The Drug Enforcement Administration's Implementation of the Government Performance and Results Act
Report No. 03-35
Office of the Inspector General
The Government Performance and Results Act of 1993 (GPRA) seeks to shift government performance and accountability away from a preoccupation with counting activities to focus instead on the results or outcomes of those activities. GPRA provides a performance-based management framework for agencies to set goals, measure progress towards those goals, deploy strategies and resources to achieve the goals, and use performance data to make decisions to improve performance.
Our audit focused on evaluating the Drug Enforcement Administration's (DEA's) implementation of GPRA. We examined whether the DEA had: 1) developed an adequate strategic goal and objectives that were consistent with the Department's strategic goals and objectives; 2) established performance indicators for all decision units included in the DEA's budget requests;1 and 3) established an effective system of controls to collect, analyze, and report data related to its performance indicators. We performed our audit work at the DEA Headquarters and its field divisions in Atlanta, Chicago, Los Angeles, New Orleans, and New York.
Our audit determined that the DEA had failed to meet key aspects of GPRA as we identified deficiencies in each of the three areas reviewed. We found that the DEA had developed a strategic goal and objectives that were consistent with the Department's strategic goals and objectives, but the DEA's strategic goal and objectives were not definitive enough to allow for an assessment of whether the goal and objectives were being achieved. In addition, even though the DEA had established performance indicators for all of its budget decision units, it had not established:
A brief overview of each of these deficiencies follows.
Adequacy of Strategic Goal and Objectives: The DEA established a strategic goal to "Identify, target, investigate, disrupt, and dismantle the international, national, state, and local drug trafficking organizations that are having the most significant impact on America." The DEA also established 15 strategic objectives for achieving this strategic goal. However, neither the strategic goal nor the 15 strategic objectives were quantitative, directly measurable, or assessment-based as required by Office of Management and Budget (OMB) Circular A-11. As such, it is impossible to assess whether the DEA is achieving its goal and objectives.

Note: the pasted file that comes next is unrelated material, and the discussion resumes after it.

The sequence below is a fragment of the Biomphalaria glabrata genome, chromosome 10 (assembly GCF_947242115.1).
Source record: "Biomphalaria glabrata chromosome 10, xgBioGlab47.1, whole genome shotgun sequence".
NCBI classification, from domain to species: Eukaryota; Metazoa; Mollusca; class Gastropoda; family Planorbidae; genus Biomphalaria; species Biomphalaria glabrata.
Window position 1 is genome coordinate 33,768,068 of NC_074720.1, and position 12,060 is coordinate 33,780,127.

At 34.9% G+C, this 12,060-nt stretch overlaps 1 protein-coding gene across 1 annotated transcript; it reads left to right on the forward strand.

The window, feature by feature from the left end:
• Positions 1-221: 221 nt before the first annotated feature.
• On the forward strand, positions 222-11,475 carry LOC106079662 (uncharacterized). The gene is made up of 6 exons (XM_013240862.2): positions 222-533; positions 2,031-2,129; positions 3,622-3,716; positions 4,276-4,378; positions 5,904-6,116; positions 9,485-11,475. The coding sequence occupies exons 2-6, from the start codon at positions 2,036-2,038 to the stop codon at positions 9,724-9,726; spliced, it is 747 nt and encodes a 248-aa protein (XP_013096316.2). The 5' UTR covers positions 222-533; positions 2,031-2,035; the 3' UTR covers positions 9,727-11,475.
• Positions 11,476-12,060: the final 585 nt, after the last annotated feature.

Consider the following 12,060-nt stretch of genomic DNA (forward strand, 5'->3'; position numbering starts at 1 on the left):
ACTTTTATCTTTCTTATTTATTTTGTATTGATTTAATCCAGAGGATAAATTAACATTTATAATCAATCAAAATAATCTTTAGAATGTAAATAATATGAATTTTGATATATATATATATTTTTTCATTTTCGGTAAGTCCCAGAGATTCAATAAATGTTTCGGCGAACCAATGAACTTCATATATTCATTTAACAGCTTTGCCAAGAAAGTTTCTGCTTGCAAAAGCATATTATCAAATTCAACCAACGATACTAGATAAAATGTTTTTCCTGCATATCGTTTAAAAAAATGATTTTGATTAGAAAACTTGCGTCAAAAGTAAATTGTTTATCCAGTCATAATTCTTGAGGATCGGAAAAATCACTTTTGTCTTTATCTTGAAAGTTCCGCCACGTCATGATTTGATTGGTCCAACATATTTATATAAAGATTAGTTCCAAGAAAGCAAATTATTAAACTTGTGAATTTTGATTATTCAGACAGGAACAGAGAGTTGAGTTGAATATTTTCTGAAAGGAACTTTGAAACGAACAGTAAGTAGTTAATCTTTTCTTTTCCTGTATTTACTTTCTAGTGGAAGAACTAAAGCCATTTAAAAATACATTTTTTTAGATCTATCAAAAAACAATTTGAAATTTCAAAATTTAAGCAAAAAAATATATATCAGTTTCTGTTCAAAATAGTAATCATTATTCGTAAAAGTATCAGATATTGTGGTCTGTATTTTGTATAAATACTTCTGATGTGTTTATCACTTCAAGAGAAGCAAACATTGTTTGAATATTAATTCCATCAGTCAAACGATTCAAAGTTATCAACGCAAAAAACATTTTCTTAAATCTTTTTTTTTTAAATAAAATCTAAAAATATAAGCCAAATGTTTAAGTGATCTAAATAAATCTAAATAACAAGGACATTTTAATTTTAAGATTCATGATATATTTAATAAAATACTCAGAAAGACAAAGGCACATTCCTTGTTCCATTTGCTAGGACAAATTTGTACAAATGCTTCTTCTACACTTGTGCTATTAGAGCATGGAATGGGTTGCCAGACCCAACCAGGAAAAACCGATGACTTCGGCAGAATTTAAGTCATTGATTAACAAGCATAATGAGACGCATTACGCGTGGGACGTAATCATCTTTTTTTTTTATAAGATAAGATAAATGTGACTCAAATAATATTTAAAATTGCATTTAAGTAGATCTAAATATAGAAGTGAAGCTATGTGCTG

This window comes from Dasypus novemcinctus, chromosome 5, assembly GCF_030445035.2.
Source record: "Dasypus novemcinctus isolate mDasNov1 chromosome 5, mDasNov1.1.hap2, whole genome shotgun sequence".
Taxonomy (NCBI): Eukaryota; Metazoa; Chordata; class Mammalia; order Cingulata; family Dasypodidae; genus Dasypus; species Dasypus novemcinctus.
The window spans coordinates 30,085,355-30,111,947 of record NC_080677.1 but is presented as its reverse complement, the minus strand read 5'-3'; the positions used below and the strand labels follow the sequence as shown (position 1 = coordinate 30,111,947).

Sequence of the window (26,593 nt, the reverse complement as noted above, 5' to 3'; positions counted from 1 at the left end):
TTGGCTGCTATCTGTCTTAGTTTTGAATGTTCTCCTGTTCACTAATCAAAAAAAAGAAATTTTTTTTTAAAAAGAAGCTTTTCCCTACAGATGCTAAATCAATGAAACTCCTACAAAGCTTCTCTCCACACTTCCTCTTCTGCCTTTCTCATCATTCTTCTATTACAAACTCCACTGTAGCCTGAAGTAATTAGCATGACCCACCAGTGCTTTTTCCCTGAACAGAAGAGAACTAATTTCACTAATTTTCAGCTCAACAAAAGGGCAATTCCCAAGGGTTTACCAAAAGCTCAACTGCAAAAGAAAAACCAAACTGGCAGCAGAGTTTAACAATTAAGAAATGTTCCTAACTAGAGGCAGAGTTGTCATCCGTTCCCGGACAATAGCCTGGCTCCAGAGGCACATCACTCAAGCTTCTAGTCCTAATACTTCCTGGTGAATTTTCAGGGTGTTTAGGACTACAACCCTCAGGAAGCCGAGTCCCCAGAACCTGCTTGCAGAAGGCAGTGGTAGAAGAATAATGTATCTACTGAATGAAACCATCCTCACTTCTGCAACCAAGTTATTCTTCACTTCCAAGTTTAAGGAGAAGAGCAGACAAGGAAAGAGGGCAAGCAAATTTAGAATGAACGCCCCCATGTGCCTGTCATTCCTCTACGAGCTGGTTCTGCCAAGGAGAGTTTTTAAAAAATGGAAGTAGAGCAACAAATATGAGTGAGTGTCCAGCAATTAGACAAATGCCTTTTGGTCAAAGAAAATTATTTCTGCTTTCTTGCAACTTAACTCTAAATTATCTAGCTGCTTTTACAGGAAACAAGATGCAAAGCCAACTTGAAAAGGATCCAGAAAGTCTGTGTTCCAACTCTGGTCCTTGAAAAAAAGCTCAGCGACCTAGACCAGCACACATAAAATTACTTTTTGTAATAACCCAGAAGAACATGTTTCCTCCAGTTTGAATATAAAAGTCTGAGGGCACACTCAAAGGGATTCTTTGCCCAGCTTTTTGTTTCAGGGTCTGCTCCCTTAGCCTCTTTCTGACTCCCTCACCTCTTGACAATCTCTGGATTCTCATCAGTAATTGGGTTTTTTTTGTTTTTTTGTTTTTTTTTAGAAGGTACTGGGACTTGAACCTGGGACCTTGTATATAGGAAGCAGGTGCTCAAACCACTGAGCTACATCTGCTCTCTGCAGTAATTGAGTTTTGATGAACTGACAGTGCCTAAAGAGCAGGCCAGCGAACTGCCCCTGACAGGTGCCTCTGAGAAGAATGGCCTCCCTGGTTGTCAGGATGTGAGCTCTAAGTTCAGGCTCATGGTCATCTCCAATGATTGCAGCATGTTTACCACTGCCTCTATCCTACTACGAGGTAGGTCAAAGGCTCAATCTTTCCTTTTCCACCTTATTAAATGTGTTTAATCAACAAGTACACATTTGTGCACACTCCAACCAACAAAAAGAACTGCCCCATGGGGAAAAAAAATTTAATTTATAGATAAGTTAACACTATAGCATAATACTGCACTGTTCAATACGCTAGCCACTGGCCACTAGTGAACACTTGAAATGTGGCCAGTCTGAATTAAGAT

After we issued the draft report, the DEA informed us that it has revised its strategic plan since we completed our audit fieldwork. The DEA updates its 6-year strategic plan annually. At the time of our audit fieldwork, the DEA had completed its FY 2001-2006 Strategic Plan. We found that the goal and objectives in the DEA's FY 2001-2006 Strategic Plan were not quantitative, directly measurable, or assessment based. Subsequent to the exit conference for the audit, the DEA informed us that it was then drafting its FY 2003-2008 Strategic Plan to address these shortcomings. In response to a draft of this audit report, the DEA stated that it has drafted its FY 2003-2008 Strategic Plan to include a general long-term goal and four strategic goals with 2-year and 5-year quantitative, time-specific objectives, which it believes will address some of the recommendations in this report. The DEA also stated that these new goals and objectives meet the requirements of GPRA and OMB Circular A-11. The DEA stated that the revised Strategic Plan would be provided to the Office of the Inspector General upon approval of the plan.
We believe the DEA's actions to revise its goal and objectives in the FY 2003-2008 Strategic Plan, partly in response to this audit, are positive steps towards improving the DEA's ability to measure achievement of its goals and objectives. Once we receive the DEA's FY 2003-2008 Strategic Plan, we will evaluate the adequacy of the DEA's revised goals and objectives and provide feedback to the DEA.
Criteria for Designating Priority Target Organizations: The DEA had developed a general definition of a "priority target organization," but it had not established specific criteria for identifying illicit organizations as priority target organizations. As a result, the DEA's field divisions were not consistent in how they determined whether an organization should be reported as a priority target.